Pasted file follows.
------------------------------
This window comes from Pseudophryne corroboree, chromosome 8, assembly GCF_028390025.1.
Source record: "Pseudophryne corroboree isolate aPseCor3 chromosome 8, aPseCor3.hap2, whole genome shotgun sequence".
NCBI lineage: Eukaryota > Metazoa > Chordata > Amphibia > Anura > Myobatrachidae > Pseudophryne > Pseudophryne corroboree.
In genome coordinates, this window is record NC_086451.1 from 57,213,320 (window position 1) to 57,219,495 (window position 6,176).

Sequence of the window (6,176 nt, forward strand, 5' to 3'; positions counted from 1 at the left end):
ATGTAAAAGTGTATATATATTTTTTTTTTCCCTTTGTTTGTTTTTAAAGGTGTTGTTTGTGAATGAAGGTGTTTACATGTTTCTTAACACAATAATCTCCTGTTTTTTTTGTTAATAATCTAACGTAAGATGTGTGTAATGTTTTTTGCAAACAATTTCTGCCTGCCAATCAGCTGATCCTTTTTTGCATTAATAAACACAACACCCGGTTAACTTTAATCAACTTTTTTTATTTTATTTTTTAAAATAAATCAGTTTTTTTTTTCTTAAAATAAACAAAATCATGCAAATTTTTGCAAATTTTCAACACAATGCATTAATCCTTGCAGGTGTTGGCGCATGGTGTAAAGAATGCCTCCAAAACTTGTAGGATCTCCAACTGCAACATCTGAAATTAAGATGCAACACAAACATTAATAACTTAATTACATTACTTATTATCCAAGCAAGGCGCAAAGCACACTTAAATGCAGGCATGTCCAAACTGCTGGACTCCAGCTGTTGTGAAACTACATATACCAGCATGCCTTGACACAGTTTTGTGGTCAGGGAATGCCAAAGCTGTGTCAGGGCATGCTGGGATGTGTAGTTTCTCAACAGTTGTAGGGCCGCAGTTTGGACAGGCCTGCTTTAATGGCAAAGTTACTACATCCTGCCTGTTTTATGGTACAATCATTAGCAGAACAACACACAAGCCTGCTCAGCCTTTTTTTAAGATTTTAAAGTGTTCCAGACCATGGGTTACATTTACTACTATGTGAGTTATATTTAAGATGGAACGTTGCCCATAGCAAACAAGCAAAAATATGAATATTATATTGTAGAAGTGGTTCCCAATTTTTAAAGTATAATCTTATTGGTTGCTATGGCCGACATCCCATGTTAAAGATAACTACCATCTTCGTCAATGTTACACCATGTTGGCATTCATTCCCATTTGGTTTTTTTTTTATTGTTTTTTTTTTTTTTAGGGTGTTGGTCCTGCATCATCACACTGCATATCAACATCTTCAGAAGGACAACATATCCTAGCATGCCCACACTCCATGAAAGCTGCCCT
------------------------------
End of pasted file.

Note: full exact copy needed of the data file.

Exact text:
This window comes from Pseudophryne corroboree, chromosome 8, assembly GCF_028390025.1.
Source record: "Pseudophryne corroboree isolate aPseCor3 chromosome 8, aPseCor3.hap2, whole genome shotgun sequence".
NCBI lineage: Eukaryota > Metazoa > Chordata > Amphibia > Anura > Myobatrachidae > Pseudophryne > Pseudophryne corroboree.
In genome coordinates, this window is record NC_086451.1 from 57,213,320 (window position 1) to 57,219,495 (window position 6,176).

Sequence of the window (6,176 nt, forward strand, 5' to 3'; positions counted from 1 at the left end):
ATGTAAAAGTGTATATATATTTTTTTTTTCCCTTTGTTTGTTTTTAAAGGTGTTGTTTGTGAATGAAGGTGTTTACATGTTTCTTAACACAATAATCTCCTGTTTTTTTTGTTAATAATCTAACGTAAGATGTGTGTAATGTTTTTTGCAAACAATTTCTGCCTGCCAATCAGCTGATCCTTTTTTGCATTAATAAACACAACACCCGGTTAACTTTAATCAACTTTTTTTATTTTATTTTTTAAAATAAATCAGTTTTTTTTTTCTTAAAATAAACAAAATCATGCAAATTTTTGCAAATTTTCAACACAATGCATTAATCCTTGCAGGTGTTGGCGCATGGTGTAAAGAATGCCTCCAAAACTTGTAGGATCTCCAACTGCAACATCTGAAATTAAGATGCAACACAAACATTAATAACTTAATTACATTACTTATTATCCAAGCAAGGCGCAAAGCACACTTAAATGCAGGCATGTCCAAACTGCTGGACTCCAGCTGTTGTGAAACTACATATACCAGCATGCCTTGACACAGTTTTGTGGTCAGGGAATGCCAAAGCTGTGTCAGGGCATGCTGGGATGTGTAGTTTCTCAACAGTTGTAGGGCCGCAGTTTGGACAGGCCTGCTTTAATGGCAAAGTTACTACATCCTGCCTGTTTTATGGTACAATCATTAGCAGAACAACACACAAGCCTGCTCAGCCTTTTTTTAAGATTTTAAAGTGTTCCAGACCATGGGTTACATTTACTACTATGTGAGTTATATTTAAGATGGAACGTTGCCCATAGCAAACAAGCAAAAATATGAATATTATATTGTAGAAGTGGTTCCCAATTTTTAAAGTATAATCTTATTGGTTGCTATGGCCGACATCCCATGTTAAAGATAACTACCATCTTCGTCAATGTTACACCATGTTGGCATTCATTCCCATTTGGTTTTTTTTTTATTGTTTTTTTTTTTTTTAGGGTGTTGGTCCTGCATCATCACACTGCATATCAACATCTTCAGAAGGACAACATATCCTAGCATGCCCACACTCCATGAAAGCTGCCCT